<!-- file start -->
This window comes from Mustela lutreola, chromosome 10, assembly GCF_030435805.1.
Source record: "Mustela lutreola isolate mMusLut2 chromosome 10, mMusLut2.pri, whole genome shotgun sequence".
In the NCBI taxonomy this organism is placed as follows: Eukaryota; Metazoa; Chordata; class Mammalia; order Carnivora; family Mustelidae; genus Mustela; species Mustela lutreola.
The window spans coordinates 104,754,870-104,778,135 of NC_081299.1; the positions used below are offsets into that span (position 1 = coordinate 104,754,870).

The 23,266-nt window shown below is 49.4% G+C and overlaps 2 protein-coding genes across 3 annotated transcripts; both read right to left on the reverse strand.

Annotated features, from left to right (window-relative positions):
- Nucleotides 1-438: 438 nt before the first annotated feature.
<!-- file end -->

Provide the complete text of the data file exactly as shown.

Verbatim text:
This window comes from Mustela lutreola, chromosome 10, assembly GCF_030435805.1.
Source record: "Mustela lutreola isolate mMusLut2 chromosome 10, mMusLut2.pri, whole genome shotgun sequence".
In the NCBI taxonomy this organism is placed as follows: Eukaryota; Metazoa; Chordata; class Mammalia; order Carnivora; family Mustelidae; genus Mustela; species Mustela lutreola.
The window spans coordinates 104,754,870-104,778,135 of NC_081299.1; the positions used below are offsets into that span (position 1 = coordinate 104,754,870).

The 23,266-nt window shown below is 49.4% G+C and overlaps 2 protein-coding genes across 3 annotated transcripts; both read right to left on the reverse strand.

Annotated features, from left to right (window-relative positions):
- Nucleotides 1-438: 438 nt before the first annotated feature.